When Hillary indicates cities she indicates people, he continues. When Trump shows cities he tends to show empty playgrounds, or bombed-out public housing. Its pretty different. What I did was extract 12 situateds of words. Do you want blue or red? Sky or ground? Do you want a building or people? Based on how you choose you get an image montage you get your own personal one-minute video.

Another voting machine stimulates odd text mashups based on how you vote, employing classic volume titles like Pride and Prejudice and Tropic of Capricorn, drawn from the Project Gutenberg database. A voting machine next to it creates voice. It describes its categories from Luigi Russolos classic 1913 Futurist manifesto The Art of Noises; you can vote on categories like roaring, whistling, bang, hiss and mumble. When youre done voting, the machine makes you a custom piece of music collaged from the BBC sound consequences library .~ ATAGEND Another machine induces describes for you on a small screen, inspired by Logo, the brainchild of the late MIT professor Seymour Papert.

Learning Learning Machine# 4: Language, using a machine from 1960. Photo: John Berens

A red velvet curtain in a corner of the gallery encircles a giant voting machine from the 1950 s a behemoth weighing over 600 pounds. This machine describes its values from the Myers-Briggs personality exam. An overwhelming sea of selections faces you, in alphabetical order compassionate, dutiful, ecstatic, fashionable on a massive steel panel. The choices feel like they were part of the original machine; DuBois had a collaborator, the designer Ksenya Samarskaya, design a special vintage typeface for the choices that recalls the 1950 s.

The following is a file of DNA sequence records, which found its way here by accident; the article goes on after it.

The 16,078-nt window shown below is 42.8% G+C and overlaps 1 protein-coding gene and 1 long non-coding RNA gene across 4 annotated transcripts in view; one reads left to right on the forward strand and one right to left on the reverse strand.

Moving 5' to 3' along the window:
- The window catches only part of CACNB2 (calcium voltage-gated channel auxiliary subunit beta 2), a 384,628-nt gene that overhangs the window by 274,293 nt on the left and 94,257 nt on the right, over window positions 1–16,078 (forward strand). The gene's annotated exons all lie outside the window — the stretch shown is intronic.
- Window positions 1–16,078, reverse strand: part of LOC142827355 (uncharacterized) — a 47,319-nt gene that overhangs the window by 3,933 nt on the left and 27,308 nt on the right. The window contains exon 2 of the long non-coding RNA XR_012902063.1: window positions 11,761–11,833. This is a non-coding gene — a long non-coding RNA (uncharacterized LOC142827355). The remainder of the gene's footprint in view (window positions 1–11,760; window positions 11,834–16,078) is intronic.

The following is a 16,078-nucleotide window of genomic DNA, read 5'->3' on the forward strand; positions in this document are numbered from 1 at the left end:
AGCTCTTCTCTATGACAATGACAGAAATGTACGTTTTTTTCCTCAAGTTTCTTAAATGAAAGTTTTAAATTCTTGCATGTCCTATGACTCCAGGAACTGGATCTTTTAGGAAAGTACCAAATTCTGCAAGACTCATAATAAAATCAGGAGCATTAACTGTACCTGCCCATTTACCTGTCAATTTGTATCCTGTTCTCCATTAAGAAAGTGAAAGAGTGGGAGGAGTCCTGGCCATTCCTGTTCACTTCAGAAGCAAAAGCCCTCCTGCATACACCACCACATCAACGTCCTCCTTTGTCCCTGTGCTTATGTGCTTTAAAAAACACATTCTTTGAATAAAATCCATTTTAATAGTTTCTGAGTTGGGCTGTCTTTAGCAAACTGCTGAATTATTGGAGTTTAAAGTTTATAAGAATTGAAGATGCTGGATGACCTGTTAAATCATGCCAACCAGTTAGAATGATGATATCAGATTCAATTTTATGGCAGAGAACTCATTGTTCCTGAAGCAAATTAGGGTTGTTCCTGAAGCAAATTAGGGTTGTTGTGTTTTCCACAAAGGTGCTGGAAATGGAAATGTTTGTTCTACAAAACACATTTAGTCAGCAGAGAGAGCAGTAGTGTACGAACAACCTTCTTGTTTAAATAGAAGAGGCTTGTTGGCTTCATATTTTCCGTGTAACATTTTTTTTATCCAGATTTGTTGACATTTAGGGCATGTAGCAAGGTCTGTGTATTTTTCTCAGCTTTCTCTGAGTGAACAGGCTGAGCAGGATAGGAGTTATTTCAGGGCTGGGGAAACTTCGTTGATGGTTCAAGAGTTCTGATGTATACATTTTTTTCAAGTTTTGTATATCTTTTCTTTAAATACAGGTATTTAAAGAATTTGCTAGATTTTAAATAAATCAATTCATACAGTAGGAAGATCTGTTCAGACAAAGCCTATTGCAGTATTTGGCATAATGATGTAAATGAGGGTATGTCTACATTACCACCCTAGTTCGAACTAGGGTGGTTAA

A computer connected to the machine then seems up your choices on Instagram and the New York Times. A screen next to the machine shows the results in real day, in a disorienting, endless scrolling collage. Looking up the choices on Instagram brings up lots of strange selfies. The New York Times database brings up lots of obituaries. We tend to only use these values when people are dead, DuBois says. We dont tend to use these values to describe living people.

In another corner of the gallery lurks the infamous voting device that produced the hanging chads seen in Florida in the 2000 general elections, complete with plenty of punched card votes so you can try your hand at producing a hanging chad yourself. A glass vitrine nearby houses pieces of the old voting machines, so you can see the intriguing backs of them along with gears, keys and other ephemera.

By drilling it down to playing with these machines, and doing these seemingly low-stakes actions with media, I wanted people to just meditate on what it means to have alternatives, and to not understand what these options entail, DuBois says. I dont think that we guess as much as we should about it. This show is more lyrical; Im not trying to reach you over the head with a specific point of view.

Its an admittedly modest contribution to the discourse, but rather than making a show thats simply bashing Donald Trump, I wanted to get people to focus more on what Tuesday is all about, which is select. We have to decide. There are 300 -something million people in this country and they have to decide what country they want.

The Choice is Yours is on view at Bitforms in New York City until 23 December 2016. Acceptance( 2016) is currently on view in San Francisco, at the Bitforms 15 th anniversary present at Minnesota Street Project